Hope, alongside life, seems to operate in past, present, and future tense. Those early days spent getting our quarters and being children were filled with hope, untouched by addiction and grief. Satan tries to use addiction to not only ruin your present days and worry for the future, but it also takes you backwards, wondering what you could have done differently, and wondering if life was as charmed and simple as you saw it then. Luckily, through Christ, I have cast off shame from my struggle to believe, my struggle to hope. Thankfully, I serve a living God, a strong God, a faithful when I’m faith-less, God. Romans 4:18A; 20-21 says, “Against all hope, Abraham in hope believed. Yet he did not waver through unbelief regarding the promise of God, but was strengthened in his faith and gave glory to God, being fully persuaded that God had power to do what He had promised.” God has showed me that while I will pray in hope against addiction, and without knowing what kind of answers I will get to those prayers, I can grasp onto the hope that God has given me through my own deliverance.
God has promised to be there. God has promised me that He holds my heart and my family in his hands, giving me Hope. Always giving me more hope.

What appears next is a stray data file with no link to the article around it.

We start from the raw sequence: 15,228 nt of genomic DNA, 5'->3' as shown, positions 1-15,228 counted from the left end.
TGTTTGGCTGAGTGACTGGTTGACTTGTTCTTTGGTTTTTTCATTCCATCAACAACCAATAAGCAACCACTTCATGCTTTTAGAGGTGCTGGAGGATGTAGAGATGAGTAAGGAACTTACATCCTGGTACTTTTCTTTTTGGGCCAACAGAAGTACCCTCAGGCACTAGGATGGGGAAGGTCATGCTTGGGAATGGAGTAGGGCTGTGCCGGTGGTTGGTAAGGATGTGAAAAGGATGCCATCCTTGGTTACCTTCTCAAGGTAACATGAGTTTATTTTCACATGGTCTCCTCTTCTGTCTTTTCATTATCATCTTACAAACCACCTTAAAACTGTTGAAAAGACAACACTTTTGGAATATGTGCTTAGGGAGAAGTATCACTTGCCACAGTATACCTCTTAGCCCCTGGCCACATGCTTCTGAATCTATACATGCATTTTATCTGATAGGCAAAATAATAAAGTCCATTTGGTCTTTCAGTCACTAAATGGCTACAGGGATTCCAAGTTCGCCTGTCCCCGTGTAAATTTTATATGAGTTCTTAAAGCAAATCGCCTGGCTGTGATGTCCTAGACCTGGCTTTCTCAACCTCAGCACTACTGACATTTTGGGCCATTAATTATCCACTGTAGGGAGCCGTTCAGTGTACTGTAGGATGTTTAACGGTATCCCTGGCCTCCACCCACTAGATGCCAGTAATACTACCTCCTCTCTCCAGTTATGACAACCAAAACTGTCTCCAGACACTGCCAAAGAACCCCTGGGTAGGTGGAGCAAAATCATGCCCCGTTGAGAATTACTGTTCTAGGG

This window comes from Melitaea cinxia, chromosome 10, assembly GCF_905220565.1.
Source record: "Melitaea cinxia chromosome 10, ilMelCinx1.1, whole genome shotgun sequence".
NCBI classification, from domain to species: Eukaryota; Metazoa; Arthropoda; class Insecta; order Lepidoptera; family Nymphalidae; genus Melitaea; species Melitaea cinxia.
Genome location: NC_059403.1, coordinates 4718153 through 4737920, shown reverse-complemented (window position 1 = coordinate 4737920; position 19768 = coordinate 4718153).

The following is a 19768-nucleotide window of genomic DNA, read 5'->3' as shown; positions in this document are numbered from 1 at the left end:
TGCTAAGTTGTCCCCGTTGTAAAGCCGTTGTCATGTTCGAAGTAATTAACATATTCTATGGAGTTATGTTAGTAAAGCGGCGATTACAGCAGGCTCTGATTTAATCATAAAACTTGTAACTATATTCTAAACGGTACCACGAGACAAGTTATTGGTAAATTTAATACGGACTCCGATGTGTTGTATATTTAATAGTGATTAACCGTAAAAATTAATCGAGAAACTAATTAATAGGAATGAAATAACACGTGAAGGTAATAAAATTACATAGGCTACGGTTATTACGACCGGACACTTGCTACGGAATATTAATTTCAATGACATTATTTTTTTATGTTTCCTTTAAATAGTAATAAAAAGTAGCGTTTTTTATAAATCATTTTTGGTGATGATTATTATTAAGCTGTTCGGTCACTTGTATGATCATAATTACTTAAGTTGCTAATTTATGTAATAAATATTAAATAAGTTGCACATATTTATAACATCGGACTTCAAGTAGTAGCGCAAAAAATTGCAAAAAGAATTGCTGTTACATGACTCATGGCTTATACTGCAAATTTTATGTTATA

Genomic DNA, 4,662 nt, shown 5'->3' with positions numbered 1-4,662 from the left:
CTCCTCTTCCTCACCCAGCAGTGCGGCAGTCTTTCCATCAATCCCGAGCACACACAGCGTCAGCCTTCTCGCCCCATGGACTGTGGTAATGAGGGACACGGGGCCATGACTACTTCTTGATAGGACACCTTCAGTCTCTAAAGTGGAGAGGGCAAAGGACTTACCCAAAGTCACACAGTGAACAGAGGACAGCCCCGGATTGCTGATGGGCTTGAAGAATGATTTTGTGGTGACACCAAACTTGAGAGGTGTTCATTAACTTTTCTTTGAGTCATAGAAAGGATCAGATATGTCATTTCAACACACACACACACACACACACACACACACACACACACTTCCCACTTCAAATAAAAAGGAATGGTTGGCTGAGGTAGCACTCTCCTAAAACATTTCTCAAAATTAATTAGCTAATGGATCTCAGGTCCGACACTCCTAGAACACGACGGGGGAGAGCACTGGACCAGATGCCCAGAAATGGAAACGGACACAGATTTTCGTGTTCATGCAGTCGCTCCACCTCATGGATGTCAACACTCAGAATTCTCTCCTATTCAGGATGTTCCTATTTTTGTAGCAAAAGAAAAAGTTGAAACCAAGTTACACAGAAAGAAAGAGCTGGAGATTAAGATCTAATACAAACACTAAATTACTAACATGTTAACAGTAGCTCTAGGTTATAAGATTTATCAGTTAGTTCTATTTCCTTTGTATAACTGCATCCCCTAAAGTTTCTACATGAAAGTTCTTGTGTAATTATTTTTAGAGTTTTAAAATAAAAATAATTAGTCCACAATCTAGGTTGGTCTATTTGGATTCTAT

**Read the new spiritual memoir, All The Pretty Things, by Edie Wadsworth for another story of HOPE and REDEMPTION in the midst of addiction and loss.
I’m Caroline Duncan. I live just outside of Asheville, North Carolina in Swannanoa with my husband Curt & my beautiful eight month old daughter Arden. We serve at Biltmore Church where Curt is the Student Pastor. After growing up with addiction intertwining itself around myself and many of my family members, I found freedom through Jesus Christ and have sought hard after Him and encouraging others to find their own freedom. My very favorite thing in the world is to come alongside others on a daily basis and fight for hope amidst our struggles. I spend my days molding my sweet girl, doing ministry work alongside our awesome church, making, taking, & eating tons of food, and having intriguing conversations with our students, usually over a waffle house table, about living a fulfilling life with God.